Anne Rice. I discovered her writing in my late teens and early 20’s when I had a thirst (pun intended) for bloodsuckers and stories of their heinous acts. Anne Rice managed to turn vampires from nocturnal fiends into glamorous, romantic figures with her tales of Lestat, Louis, Armand, and company. In between these ‘Tales’ Anne Rice wrote some magnificent works that definitely bear investigation. Cry To Heaven is, to me, the best example of Anne Rice’s non-vampire tales being every bit as good as the bloodsuckers. Set in the 18th century, the book tells the story of a ‘Castrati’ (a castrated male soprano) mentor who finds in a new student the opportunity to fulfill a dream that was for himself shattered at an early age. It is a lush, lavish, beautiful tale that I have recommended time and again to those who have not ventured further than Rice’s vampires into her catalogue of works.


Jules Verne’s The Golden Volcano was the second of his ‘lesser known’ works that I have read, after The Lighthouse At The End Of The World. Two Canadian cousins set out to stake a claim during the gold rush and make their fortune, following a deathbed confession about a very rich vein of gold just waiting to be taken by someone. The cousins make their way across country, with dreams of fabulous wealth leading the way. Disasters, death, and danger await them all along the way.  Jules Verne remains one of the world’s best adventure writers with a long list of works to investigate that go beyond 20,000 Leagues Under The Sea and Around The World In Eighty Days. Many of Verne’s works have not received an English translation to date, but thanks to the Bison Frontiers Of Imagination series several of those works are now available, of which this is one. Such a great, easily devoured adventure tale.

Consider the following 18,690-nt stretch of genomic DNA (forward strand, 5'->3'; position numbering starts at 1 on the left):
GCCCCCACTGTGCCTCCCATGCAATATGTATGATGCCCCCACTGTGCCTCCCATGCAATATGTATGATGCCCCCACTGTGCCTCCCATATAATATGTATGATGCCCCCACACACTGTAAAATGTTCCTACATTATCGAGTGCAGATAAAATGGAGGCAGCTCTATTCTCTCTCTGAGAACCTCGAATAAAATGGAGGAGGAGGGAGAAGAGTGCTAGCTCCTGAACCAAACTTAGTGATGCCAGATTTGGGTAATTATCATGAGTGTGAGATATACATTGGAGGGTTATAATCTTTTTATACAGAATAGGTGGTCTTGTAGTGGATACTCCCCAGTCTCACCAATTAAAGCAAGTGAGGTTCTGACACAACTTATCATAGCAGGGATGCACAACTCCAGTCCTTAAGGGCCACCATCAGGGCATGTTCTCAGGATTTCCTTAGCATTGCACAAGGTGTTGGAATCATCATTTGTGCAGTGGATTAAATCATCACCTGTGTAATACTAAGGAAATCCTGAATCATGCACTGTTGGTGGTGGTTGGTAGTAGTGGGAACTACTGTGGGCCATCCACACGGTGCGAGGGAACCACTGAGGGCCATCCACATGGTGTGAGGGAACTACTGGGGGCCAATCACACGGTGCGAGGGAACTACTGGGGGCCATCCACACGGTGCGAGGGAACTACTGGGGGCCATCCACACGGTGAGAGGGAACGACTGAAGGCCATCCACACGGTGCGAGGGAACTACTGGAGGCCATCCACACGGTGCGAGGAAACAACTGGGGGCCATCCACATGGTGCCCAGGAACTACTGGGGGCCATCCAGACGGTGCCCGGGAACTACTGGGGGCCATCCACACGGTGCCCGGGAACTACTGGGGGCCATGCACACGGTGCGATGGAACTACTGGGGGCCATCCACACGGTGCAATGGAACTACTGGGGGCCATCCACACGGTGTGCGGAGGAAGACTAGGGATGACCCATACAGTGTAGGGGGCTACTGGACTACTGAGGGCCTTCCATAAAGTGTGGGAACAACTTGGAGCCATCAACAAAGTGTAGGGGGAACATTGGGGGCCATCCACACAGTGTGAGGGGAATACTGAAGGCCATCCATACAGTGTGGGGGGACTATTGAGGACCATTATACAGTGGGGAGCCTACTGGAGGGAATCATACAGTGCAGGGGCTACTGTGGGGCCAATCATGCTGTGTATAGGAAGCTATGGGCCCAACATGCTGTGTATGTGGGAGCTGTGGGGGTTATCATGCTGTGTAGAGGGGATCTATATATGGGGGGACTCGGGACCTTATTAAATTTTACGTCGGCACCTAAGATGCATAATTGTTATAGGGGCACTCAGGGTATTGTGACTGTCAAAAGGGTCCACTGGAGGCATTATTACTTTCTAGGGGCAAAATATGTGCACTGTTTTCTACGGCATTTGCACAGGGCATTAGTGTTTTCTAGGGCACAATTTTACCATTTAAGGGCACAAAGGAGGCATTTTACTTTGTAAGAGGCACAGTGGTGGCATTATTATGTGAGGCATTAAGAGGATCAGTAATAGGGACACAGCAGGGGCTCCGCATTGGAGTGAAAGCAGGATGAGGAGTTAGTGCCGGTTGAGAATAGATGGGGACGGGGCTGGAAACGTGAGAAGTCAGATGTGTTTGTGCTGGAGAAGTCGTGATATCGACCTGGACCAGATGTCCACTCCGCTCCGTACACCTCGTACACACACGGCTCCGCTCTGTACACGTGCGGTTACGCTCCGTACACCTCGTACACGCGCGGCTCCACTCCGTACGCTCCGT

Lastly, Dostoevsky’s The Idiot. Another of my favorite novels, Crime and Punishment, set out to portray a guilty man, The Idiot offers a character of pure innocence. A twenty-six year old man, upon leaving a sanitarium after several years stay, returns to Russia to claim an inheritance and to rejoin society. Finding himself an absolute stranger to the ways and mores of the rich and powerful, Prince Myshkin finds himself falling prey to scandal, tragedy, and murder. The impact of his innocence on the unvirtuous creatures that he encounters leads to a powerful and dramatic conclusion to the novel. Russian literature may be difficult in terms of the translated version (some are easier to read than others, and I recommend Constance Garnett translations to newcomers to Dostoevsky) – this book, along with Crime and Punishment, The Possessed, Notes From Underground, and House Of The Dead have all been wonderfully enjoyable to read.